Monday, March 20, 2006

Golf Balls... The Other White Gold

Now you're probably wondering why I call golf balls white gold. If you think about it for a minute golf balls are white, but how does it relate to gold. If you read on you'll see that golf balls can truly be considered white gold... well at least to me and my brother.

In my last post, Scrimpin For Golf Balls I ended with a statement that me and my brother had created an ingenious device for getting used golf balls that could have made us millions. How do I know it could have made us millions? We had found out about 20 years later that a guy had made his fortune from selling experienced golf balls, and he did it the way we did 20 years before.

After we decided that scrimpin for golf balls was too much work for a relatively small reward, we had to come up with a better way and we did. One Saturday morning we went trashing digging and I found an old TV antenna that gave me an idea. I told my brother that we should make a rake to dredge the bottom of the lake for the golf balls. This way we wouldn't have to go in and we could get the used golf balls in the deep part of the lake that we couldn't get by hand.

So we went home and got out a hacksaw, drill, hammer, and screw driver. We also went to the nearby fishing and tackle shop and purchased two of those loose green-fishing nets. I started to create a long skinny rectangle measuring about 4 feet by 8 inches with the parts from the antenna. I then added two additional pieces that extended from the sides to the 3-foot center rod I added. The finishing touches were the two green fishing nets that we attached to the frame with tie-rods, and a 100-feet of that thick yellow nylon rope we borrowed from the golf course one night. We were now ready to give it a try.

We headed out the next night to the golf course with our new golf rake and a fishing gunnysack, which we were sure we'd fill up with golf balls. We dropped the net in the lake and walked around the lake until the rope wouldn't reach anymore and we started to dredge the lake. When the net reached us we were pretty anxious to see what how many golf balls we got. We pulled it up and it stunk like something rotten because we had dredged up so much mud. We had to shake the net in the water to rinse the mud off the balls in the net. After about 30 seconds of rinsing we pulled up the rake and there it was, white gold. This is what me and my brother called the white shimmering golf balls glowing in the net because they were all wet, which made them all look brand new. To us it was gold because we saw dollar signs when we saw all of those golf balls. That night we came home with about 300 golf balls and the gunnysack was pretty heavy.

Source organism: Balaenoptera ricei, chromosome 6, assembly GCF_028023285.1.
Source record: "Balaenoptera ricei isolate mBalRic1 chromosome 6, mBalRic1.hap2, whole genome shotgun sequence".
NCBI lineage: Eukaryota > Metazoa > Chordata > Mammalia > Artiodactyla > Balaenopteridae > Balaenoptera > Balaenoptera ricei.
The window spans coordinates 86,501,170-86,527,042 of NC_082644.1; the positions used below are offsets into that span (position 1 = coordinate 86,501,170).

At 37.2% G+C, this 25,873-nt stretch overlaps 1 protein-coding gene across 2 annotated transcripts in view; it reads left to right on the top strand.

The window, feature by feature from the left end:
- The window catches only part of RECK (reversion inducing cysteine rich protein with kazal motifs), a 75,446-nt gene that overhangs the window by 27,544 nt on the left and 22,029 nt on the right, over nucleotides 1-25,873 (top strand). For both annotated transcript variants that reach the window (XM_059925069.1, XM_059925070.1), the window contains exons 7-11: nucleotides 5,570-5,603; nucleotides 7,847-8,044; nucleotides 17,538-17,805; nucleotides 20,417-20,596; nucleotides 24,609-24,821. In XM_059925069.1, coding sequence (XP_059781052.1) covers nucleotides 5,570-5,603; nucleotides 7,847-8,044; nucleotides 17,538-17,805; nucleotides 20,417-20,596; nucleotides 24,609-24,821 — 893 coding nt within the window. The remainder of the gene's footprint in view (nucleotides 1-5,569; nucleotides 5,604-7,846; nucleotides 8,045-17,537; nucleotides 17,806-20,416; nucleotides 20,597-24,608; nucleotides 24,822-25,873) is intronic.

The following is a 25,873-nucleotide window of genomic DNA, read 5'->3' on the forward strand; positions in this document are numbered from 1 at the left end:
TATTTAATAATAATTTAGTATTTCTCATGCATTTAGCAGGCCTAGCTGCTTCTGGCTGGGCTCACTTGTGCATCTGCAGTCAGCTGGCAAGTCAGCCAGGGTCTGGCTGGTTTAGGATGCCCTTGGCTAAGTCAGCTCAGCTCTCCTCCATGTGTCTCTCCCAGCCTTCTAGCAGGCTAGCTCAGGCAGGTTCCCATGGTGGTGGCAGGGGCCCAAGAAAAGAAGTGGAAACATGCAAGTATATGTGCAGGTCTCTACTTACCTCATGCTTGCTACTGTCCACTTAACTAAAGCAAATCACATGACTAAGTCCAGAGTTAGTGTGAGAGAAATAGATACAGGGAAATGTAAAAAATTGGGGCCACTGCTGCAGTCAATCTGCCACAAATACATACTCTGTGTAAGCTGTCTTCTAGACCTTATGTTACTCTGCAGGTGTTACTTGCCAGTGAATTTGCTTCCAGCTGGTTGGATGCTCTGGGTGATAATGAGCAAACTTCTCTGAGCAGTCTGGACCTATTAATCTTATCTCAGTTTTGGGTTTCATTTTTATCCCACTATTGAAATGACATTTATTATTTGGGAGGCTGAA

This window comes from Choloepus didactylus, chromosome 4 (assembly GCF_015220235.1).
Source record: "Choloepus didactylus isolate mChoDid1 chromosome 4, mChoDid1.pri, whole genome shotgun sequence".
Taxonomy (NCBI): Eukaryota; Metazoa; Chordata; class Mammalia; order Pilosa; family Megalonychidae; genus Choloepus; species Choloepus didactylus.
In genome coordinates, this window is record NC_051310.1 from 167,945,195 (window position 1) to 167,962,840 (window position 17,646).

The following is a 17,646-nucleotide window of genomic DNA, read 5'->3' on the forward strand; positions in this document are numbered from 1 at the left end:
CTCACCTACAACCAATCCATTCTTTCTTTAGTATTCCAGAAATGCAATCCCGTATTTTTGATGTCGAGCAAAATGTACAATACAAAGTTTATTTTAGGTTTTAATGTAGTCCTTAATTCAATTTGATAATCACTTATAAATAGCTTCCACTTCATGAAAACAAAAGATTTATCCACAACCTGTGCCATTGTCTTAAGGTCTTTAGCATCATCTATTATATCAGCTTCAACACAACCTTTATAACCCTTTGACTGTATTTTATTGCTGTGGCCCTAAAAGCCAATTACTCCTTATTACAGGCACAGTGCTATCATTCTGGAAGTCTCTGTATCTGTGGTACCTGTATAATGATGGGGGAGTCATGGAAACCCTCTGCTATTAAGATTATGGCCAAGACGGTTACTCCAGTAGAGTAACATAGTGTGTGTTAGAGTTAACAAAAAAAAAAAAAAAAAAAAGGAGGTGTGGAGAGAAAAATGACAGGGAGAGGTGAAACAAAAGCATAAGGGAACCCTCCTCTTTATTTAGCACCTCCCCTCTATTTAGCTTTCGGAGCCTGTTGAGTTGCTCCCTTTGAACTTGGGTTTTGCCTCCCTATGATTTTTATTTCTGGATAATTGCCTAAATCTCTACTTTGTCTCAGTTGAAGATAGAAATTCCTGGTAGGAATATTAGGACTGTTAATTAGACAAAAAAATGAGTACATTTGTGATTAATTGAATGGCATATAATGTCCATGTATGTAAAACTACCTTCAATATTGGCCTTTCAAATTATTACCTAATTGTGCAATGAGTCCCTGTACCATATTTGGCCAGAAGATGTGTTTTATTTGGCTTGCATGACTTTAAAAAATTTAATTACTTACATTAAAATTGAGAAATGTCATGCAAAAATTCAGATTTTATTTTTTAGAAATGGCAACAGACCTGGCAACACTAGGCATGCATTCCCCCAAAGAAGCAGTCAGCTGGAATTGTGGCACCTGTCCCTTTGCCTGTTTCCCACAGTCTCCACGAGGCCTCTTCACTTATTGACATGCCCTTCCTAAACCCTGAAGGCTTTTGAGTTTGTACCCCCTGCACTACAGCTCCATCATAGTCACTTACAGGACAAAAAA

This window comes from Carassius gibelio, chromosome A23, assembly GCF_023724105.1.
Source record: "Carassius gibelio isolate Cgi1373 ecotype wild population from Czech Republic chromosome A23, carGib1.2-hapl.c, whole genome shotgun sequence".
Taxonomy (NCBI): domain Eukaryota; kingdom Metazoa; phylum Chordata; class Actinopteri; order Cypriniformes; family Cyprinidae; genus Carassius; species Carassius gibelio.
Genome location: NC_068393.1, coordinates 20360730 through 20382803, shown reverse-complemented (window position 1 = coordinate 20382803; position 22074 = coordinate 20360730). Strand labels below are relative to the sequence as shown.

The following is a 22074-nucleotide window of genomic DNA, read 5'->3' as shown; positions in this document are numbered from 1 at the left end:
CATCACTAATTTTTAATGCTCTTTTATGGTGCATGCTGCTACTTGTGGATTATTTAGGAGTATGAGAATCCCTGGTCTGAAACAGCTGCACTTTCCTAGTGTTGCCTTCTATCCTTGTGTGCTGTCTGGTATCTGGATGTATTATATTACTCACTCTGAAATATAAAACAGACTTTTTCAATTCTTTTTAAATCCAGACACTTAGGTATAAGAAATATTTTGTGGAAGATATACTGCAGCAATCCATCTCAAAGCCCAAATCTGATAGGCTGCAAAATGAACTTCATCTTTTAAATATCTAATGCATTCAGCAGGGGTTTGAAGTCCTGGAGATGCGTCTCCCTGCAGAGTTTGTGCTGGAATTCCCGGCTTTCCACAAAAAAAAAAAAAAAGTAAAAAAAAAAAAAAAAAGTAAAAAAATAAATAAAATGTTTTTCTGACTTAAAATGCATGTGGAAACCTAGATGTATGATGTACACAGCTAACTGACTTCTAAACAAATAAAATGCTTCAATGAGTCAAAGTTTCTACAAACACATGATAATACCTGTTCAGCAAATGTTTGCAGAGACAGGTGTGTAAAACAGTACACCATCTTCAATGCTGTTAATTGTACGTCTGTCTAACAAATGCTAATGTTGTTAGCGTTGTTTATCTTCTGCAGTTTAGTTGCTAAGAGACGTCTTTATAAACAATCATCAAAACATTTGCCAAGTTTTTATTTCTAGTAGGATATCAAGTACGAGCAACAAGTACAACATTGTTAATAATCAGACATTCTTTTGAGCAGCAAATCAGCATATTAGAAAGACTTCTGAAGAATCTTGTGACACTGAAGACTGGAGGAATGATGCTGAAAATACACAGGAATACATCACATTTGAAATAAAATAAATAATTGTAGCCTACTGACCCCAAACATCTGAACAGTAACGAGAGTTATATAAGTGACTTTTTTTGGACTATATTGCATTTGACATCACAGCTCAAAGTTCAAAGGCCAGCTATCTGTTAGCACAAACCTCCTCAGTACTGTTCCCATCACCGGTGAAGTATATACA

We dredged the local golf course for about a year, but we then moved and had to find another golf course to dredge. We found one that was close and it had easy access in south Huntington Beach. The first night we dredged this new golf course was a night I still remember because on our very first pull we got close to 200- hundred golf balls! We continued for another 45 minutes and had to stop because our gunnysack was full to the brim. We pulled in over 800 golf balls in 45 minutes and that’s what you call WHITE GOLD!

The beauty of this small business was that there was absolutely NO waste. The brand new balls we sold by the dozen and the others we through into a big giant tub that we would accumulate until we got to 1000 golf balls. We did this because we sold these for 10 cents a piece to a guy who stripped them and resold them to the golf ranges.

So you can see that had we continued on we could have made millions. We would have contracted with all of these golf courses to dredge their lakes and sell the good ones back to them to be sold as experienced golf balls in the pro shop, and the remaining golf balls as range balls or shag balls.

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